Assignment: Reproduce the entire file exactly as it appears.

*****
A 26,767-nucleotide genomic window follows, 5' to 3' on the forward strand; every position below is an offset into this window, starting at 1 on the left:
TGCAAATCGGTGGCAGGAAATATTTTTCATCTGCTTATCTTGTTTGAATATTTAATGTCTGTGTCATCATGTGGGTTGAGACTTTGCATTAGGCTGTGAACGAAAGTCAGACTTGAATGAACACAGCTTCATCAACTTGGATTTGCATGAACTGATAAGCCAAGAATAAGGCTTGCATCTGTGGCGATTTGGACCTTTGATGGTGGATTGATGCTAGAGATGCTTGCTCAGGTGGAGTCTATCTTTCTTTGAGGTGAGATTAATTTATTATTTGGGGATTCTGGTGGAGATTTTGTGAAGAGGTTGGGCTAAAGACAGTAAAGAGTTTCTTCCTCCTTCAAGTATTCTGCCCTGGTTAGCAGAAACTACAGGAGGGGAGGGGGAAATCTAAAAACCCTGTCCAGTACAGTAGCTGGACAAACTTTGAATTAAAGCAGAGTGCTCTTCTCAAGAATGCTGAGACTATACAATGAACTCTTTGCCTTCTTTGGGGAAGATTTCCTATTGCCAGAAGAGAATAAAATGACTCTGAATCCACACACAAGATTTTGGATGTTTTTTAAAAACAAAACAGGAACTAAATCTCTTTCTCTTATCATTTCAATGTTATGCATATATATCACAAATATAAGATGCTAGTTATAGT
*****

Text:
A 26,767-nucleotide genomic window follows, 5' to 3' on the forward strand; every position below is an offset into this window, starting at 1 on the left:
TGCAAATCGGTGGCAGGAAATATTTTTCATCTGCTTATCTTGTTTGAATATTTAATGTCTGTGTCATCATGTGGGTTGAGACTTTGCATTAGGCTGTGAACGAAAGTCAGACTTGAATGAACACAGCTTCATCAACTTGGATTTGCATGAACTGATAAGCCAAGAATAAGGCTTGCATCTGTGGCGATTTGGACCTTTGATGGTGGATTGATGCTAGAGATGCTTGCTCAGGTGGAGTCTATCTTTCTTTGAGGTGAGATTAATTTATTATTTGGGGATTCTGGTGGAGATTTTGTGAAGAGGTTGGGCTAAAGACAGTAAAGAGTTTCTTCCTCCTTCAAGTATTCTGCCCTGGTTAGCAGAAACTACAGGAGGGGAGGGGGAAATCTAAAAACCCTGTCCAGTACAGTAGCTGGACAAACTTTGAATTAAAGCAGAGTGCTCTTCTCAAGAATGCTGAGACTATACAATGAACTCTTTGCCTTCTTTGGGGAAGATTTCCTATTGCCAGAAGAGAATAAAATGACTCTGAATCCACACACAAGATTTTGGATGTTTTTTAAAAACAAAACAGGAACTAAATCTCTTTCTCTTATCATTTCAATGTTATGCATATATATCACAAATATAAGATGCTAGTTATAGT